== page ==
Saints alive! It is both an honor and a privilege, madam. I knew the day would arrive that Jefferson would send someone to help! I hope these fortifications are up to your high standards, madam. All of my men await your command to push and retake the Capital!
Due to a memory malfunction, he believes himself to be the real Button Gwinnett, second governor of Georgia and signatory of the Declaration of Independence. He is currently leading the security robots in the basement of the National Archives.
Stealing Independence: Button Gwinnett has verbal control over all the robots in the National Archives and addresses them with motivational messages as the Lone Wanderer progresses through the basement levels and gets closer to his quarters. When initiating dialogue with the Lone Wanderer, Button will call them a "redcoat", and claim that they are surrounded by redcoats.
The Robotics Expert perk will open up an extensive additional dialog sequence but prevents the Lone Wanderer from later accessing his tour guide information that will help answer the lobby terminal quiz. This perk will give the Wanderer the option to reset him to factory defaults but his backup code is corrupt and thus it fails, leaving the option of shutdown or returning to the previous state. He can not be ordered back to his maintenance bay.
He can be snuck past to pick the hard lock and enter the robot maintenance chamber where his private maintenance receptacle and control terminal can be found. However, his wireless control link is down so there is no way to recall him into the receptacle for deactivation, reprogramming, or transfer to the BACKUP001 protectron.
Unlike the other protectrons, Button Gwinnett's voice sounds human. He speaks with a colonial accent.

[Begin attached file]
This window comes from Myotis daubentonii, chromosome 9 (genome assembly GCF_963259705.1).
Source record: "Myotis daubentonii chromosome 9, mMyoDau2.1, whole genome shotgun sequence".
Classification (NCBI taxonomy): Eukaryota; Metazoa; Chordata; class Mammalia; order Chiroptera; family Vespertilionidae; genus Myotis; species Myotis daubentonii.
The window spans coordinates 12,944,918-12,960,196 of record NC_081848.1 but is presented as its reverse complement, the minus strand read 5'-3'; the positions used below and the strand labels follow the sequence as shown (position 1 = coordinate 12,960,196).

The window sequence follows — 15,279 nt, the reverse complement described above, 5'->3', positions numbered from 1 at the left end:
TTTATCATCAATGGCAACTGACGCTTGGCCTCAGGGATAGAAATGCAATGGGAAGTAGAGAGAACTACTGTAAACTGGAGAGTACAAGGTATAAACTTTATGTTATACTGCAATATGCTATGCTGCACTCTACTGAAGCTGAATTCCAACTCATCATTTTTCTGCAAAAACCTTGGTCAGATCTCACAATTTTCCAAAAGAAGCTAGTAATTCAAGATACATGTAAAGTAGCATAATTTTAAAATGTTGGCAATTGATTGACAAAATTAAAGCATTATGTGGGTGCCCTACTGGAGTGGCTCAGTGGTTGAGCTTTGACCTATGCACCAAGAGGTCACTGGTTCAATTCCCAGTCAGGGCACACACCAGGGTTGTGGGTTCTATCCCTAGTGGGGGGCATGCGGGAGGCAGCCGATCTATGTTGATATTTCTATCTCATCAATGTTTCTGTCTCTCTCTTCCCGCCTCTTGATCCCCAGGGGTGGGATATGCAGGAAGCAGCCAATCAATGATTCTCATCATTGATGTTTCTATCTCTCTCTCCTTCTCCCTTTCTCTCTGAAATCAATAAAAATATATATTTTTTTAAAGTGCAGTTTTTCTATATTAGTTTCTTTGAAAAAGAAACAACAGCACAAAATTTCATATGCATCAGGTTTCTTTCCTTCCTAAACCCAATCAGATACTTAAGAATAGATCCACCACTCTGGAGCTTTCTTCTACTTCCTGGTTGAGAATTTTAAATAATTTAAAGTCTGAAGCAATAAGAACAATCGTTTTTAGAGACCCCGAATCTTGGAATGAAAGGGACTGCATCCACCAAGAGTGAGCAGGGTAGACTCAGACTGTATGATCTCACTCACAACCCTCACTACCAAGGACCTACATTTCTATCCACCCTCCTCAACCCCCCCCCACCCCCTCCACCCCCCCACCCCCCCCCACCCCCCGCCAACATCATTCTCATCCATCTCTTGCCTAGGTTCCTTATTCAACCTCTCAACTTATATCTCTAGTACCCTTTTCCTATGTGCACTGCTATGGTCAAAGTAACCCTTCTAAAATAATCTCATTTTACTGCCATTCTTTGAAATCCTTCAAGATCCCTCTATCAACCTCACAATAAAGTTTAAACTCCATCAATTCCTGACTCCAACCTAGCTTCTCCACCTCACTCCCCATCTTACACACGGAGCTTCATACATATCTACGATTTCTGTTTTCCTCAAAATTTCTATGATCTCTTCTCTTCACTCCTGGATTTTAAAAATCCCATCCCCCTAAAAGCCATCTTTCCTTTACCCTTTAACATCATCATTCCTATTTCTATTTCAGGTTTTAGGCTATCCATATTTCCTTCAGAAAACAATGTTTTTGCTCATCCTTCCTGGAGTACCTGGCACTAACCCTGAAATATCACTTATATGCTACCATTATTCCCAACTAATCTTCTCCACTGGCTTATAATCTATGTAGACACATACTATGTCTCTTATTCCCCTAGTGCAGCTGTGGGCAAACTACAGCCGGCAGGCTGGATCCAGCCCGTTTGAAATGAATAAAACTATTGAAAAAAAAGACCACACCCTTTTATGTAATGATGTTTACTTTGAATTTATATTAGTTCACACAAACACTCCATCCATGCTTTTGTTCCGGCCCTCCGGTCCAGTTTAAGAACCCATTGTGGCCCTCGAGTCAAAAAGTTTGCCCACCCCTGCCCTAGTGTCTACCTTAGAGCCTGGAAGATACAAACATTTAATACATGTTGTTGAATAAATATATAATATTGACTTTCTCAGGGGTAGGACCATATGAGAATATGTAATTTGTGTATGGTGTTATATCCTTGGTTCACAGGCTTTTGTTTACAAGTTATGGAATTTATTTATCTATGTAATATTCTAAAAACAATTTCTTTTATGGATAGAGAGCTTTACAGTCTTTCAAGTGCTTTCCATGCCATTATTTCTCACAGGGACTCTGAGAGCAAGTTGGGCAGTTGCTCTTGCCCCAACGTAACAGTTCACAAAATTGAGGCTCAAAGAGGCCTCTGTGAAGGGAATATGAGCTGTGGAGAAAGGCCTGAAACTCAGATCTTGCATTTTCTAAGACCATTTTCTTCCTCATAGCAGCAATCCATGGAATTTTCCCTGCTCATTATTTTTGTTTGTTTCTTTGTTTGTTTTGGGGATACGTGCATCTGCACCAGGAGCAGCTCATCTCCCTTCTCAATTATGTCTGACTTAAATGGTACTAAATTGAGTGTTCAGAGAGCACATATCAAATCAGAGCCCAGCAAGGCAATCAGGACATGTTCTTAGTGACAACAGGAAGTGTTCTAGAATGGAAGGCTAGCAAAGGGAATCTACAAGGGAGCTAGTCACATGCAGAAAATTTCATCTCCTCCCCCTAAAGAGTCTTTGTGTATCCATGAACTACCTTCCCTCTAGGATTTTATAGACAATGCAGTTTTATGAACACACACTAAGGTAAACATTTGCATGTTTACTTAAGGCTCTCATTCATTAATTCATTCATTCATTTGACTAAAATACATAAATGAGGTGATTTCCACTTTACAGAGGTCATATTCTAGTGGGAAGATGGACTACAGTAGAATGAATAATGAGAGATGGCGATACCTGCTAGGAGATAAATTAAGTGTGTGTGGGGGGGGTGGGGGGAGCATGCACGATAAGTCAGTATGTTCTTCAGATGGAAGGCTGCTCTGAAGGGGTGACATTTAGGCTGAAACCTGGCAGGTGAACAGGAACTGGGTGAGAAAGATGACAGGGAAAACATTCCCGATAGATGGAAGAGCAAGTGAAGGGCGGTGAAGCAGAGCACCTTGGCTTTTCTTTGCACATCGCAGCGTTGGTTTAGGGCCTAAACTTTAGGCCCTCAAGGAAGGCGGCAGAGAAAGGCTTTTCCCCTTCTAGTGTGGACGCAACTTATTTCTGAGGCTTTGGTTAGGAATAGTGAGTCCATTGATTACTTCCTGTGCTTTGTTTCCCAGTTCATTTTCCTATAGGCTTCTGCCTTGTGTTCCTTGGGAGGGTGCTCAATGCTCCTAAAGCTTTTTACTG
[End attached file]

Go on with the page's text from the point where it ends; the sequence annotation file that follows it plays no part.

Button Gwinnett actually mispronounces his own name. There should be emphasis on the second syllable, rather than the first (Gwin-NET).
The Lone Wanderer can also find his wig in the corner of the room Button Gwinnett is guarding. Strangely, the wig he is currently wearing cannot be looted, even if the robot is destroyed.
If he is convinced the Lone Wanderer is Thomas Jefferson, he says at the end of the dialogue to give his regards to "Sally". Sally Hemings was a slave owned by Jefferson with whom he had a sexual relationship.
He will even consider female characters as Thomas Jefferson.
Helping Button Gwinnett by telling him the war is over will make him salute.
Destroying him will cost Karma, while disabling him does not.
Following the entire false Thomas Jefferson dialogue to where he shuts himself down, he can then be destroyed without penalty.
The maintenance terminal near Button's pod mentions previous problems with memory malfunctions, referred to as memory leaks. This causes his tour guide and reenactment subroutines to meld together and caused him to believe he is the real, human, Button Gwinnett who lives in the late 1700s. Telling him it is 2277 and that he is a robot will have Button adamantly deny it and get somewhat frustrated with the Lone Wanderer.
When asked for directions to Arlington Library to retrieve ink, he will give directions obviously out-of-date by many centuries, citing long-gone landmarks such as a bell-tower and a fish market.
Due to Button's memory faults he will continually refer to the Lone Wanderer as a "redcoat spy" until convinced otherwise.
"Saints alive! It is both an honor and a privilege, madam. I knew the day would arrive that Jefferson would send someone to help! I hope these fortifications are up to your high standards, madam. All of my men await your command to push and retake the Capital!"
"No! It can't be! Then the Stars and Stripes have indeed fallen. This is a sad day, a day that every man, woman and child will remember as they toil in the English salt mines as slaves. Although my brow is heavy, I am honored that you've come to tell me this in person like a true gentleman. What are your final orders?"
"This is no mere scrap of paper, sir. This is the doctrine laid down by my fellow members of the Second Continental Congress. It absolves us of the tyranny of King George the Third of Great Britain. It is perhaps the greatest symbol of this free nation."
When he dies, the phrase "I only regret that I have but one life to lose for my country" is a reference to the Revolutionary War hero Nathan Hale, who said the same thing before he was hanged by the British.